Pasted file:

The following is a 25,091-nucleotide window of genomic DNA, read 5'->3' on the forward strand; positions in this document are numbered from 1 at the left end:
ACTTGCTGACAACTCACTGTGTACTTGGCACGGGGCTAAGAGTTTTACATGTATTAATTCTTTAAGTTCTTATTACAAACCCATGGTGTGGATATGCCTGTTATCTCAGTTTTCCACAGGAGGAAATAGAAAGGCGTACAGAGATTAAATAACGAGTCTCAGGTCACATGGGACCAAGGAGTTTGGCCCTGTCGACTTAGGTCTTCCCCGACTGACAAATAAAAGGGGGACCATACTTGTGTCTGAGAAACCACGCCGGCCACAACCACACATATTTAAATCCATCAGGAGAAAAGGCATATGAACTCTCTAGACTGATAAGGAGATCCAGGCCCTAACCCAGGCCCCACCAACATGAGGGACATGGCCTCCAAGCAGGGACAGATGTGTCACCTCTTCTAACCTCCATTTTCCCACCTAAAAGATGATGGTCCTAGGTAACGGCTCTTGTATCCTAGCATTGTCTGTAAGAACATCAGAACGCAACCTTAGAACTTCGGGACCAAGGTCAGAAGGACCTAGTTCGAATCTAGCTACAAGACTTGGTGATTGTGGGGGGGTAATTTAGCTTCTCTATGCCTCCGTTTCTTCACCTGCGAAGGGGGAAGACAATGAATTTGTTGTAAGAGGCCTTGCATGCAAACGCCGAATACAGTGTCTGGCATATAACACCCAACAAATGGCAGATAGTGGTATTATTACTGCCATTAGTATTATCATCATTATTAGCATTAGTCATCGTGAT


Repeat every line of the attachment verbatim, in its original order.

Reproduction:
The following is a 25,091-nucleotide window of genomic DNA, read 5'->3' on the forward strand; positions in this document are numbered from 1 at the left end:
ACTTGCTGACAACTCACTGTGTACTTGGCACGGGGCTAAGAGTTTTACATGTATTAATTCTTTAAGTTCTTATTACAAACCCATGGTGTGGATATGCCTGTTATCTCAGTTTTCCACAGGAGGAAATAGAAAGGCGTACAGAGATTAAATAACGAGTCTCAGGTCACATGGGACCAAGGAGTTTGGCCCTGTCGACTTAGGTCTTCCCCGACTGACAAATAAAAGGGGGACCATACTTGTGTCTGAGAAACCACGCCGGCCACAACCACACATATTTAAATCCATCAGGAGAAAAGGCATATGAACTCTCTAGACTGATAAGGAGATCCAGGCCCTAACCCAGGCCCCACCAACATGAGGGACATGGCCTCCAAGCAGGGACAGATGTGTCACCTCTTCTAACCTCCATTTTCCCACCTAAAAGATGATGGTCCTAGGTAACGGCTCTTGTATCCTAGCATTGTCTGTAAGAACATCAGAACGCAACCTTAGAACTTCGGGACCAAGGTCAGAAGGACCTAGTTCGAATCTAGCTACAAGACTTGGTGATTGTGGGGGGGTAATTTAGCTTCTCTATGCCTCCGTTTCTTCACCTGCGAAGGGGGAAGACAATGAATTTGTTGTAAGAGGCCTTGCATGCAAACGCCGAATACAGTGTCTGGCATATAACACCCAACAAATGGCAGATAGTGGTATTATTACTGCCATTAGTATTATCATCATTATTAGCATTAGTCATCGTGAT